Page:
This summer the Australian National Maritime Museum is taking families on a fascinating journey to the Arctic in a new interactive exhibition, Arctic Voices, opening on 14 December.
The Arctic is a place of rapid change and despite its seemingly remote location, it is connected to us all. What affects the Arctic in turn affects the whole planet. Arctic Voices uses interactive experiences, photos, videos and real specimens to convey that the Arctic is more than just snow – it is land, water, and ice. It is home to people and a surprising diversity of wildlife.
Arctic Voices will challenge perceptions of the Arctic and introduce visitors to a colourful land. Children can pounce, hop, push and crawl their way through animal life in the Arctic, and come face to face with a polar bear and other arctic creatures.
They can travel with scientists as they catch and tag Arctic whales, and then go on a "garden tour" examining specimens to see how plants have adapted to survive and thrive in this harsh environment.
Families can listen to stories from the people who inhabit this region, as they share their knowledge about the land and their unique culture. They can even try throat singing.
Kevin Sumption PSM, museum director said, "Arctic Voices explores the unique nature of the Earth's Arctic region, the science being undertaken there, and how this region is an indicator of climate change on our planet. We’re delighted that we can open people’s eyes to the importance of the Arctic through this fun and interactive exhibition."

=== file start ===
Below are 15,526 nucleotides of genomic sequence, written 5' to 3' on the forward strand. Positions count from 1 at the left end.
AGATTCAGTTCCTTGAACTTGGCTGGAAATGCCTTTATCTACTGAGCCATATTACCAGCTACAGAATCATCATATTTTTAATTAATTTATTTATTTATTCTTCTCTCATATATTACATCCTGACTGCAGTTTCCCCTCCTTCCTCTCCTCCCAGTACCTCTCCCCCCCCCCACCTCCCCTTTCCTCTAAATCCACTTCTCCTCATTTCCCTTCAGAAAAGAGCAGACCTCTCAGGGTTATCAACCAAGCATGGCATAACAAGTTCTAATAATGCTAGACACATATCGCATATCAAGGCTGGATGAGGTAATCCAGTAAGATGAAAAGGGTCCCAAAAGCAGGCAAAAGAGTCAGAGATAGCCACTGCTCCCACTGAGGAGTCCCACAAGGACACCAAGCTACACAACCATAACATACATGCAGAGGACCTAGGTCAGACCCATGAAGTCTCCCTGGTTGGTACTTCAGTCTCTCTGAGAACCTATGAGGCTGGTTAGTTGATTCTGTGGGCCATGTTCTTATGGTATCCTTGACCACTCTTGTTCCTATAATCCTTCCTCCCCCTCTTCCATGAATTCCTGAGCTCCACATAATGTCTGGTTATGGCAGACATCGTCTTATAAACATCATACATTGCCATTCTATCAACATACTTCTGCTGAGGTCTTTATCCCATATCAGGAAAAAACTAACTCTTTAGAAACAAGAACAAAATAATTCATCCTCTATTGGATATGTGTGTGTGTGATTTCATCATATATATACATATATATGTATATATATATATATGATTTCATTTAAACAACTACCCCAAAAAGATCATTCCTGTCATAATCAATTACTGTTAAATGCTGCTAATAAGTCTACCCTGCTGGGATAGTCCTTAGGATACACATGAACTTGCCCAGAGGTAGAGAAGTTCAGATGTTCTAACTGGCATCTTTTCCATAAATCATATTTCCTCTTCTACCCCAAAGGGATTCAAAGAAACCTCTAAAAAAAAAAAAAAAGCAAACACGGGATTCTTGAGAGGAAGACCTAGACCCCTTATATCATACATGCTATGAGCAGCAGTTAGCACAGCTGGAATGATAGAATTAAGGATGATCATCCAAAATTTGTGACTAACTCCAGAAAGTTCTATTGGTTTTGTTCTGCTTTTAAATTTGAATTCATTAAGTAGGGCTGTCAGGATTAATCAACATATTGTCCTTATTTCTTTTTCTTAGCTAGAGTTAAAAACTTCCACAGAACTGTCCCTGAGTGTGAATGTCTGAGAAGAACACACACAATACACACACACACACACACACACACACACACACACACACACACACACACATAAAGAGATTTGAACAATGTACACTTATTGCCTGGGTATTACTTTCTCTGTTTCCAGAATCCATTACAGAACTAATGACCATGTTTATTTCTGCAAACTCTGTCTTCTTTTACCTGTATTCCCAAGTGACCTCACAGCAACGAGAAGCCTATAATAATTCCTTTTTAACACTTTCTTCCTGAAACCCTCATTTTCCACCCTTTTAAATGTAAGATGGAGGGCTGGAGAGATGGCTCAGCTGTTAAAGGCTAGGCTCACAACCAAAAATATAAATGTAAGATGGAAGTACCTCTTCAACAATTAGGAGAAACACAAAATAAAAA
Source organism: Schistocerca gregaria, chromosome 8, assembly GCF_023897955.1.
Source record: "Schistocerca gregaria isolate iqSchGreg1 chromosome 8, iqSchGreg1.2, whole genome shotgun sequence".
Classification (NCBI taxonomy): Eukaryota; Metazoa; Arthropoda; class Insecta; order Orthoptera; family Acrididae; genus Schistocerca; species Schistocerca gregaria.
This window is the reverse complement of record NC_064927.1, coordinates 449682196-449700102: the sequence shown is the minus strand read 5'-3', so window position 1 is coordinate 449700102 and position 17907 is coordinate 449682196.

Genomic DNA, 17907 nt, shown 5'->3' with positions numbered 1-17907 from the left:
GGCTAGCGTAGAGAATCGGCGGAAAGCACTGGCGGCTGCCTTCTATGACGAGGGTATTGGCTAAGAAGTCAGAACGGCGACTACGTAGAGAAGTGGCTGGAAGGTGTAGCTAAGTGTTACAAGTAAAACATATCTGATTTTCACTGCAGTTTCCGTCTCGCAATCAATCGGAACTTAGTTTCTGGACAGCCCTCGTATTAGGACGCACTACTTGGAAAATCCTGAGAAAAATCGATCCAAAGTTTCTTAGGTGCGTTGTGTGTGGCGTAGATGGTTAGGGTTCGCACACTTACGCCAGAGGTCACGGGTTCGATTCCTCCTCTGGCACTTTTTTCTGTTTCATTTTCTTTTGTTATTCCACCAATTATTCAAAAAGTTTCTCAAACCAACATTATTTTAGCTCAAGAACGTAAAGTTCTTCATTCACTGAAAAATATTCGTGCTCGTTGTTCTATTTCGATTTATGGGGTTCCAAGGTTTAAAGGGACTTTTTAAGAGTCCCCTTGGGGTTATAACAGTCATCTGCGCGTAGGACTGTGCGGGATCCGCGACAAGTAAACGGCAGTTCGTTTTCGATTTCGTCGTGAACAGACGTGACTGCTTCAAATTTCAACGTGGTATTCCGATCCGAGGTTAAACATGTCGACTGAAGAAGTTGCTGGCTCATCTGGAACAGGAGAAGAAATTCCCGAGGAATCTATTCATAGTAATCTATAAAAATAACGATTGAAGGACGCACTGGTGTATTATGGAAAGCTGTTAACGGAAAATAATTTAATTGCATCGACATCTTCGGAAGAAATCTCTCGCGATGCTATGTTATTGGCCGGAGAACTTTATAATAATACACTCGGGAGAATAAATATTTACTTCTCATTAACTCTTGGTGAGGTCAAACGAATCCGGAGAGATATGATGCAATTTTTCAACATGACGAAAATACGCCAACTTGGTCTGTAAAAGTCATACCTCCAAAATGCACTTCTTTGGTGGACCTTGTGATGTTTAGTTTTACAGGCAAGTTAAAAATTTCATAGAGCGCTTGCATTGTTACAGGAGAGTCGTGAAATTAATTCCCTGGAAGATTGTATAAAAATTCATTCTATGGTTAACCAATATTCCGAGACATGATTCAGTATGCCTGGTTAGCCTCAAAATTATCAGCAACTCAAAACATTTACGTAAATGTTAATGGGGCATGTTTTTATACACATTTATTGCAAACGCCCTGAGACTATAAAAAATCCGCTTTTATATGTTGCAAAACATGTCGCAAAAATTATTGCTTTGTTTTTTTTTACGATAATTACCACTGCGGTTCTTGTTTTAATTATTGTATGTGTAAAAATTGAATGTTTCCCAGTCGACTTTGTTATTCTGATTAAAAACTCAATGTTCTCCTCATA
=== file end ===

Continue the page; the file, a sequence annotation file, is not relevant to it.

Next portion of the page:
And during the school holidays, there’s plenty of associated activities to keep families entertained when visiting Arctic Voices. Don’t miss the kids’ craft and dress-up sessions, fascinating 3D film, lively theatre show, interactive Cabinet of Curiosities and tours for the under 5s.
The exhibition is co-produced by Science North, one of Canada's largest and most respected science centres, and the Canadian Museum of Nature, Canada's national museum of natural history and natural sciences.
Arctic Voices opens to the public on 14 December 2017. Entry is included in the museum’s Big Ticket Adult $35 | Child $20 | Concession $25 | Family $89. For full details about the exhibition and the associated school holiday activities.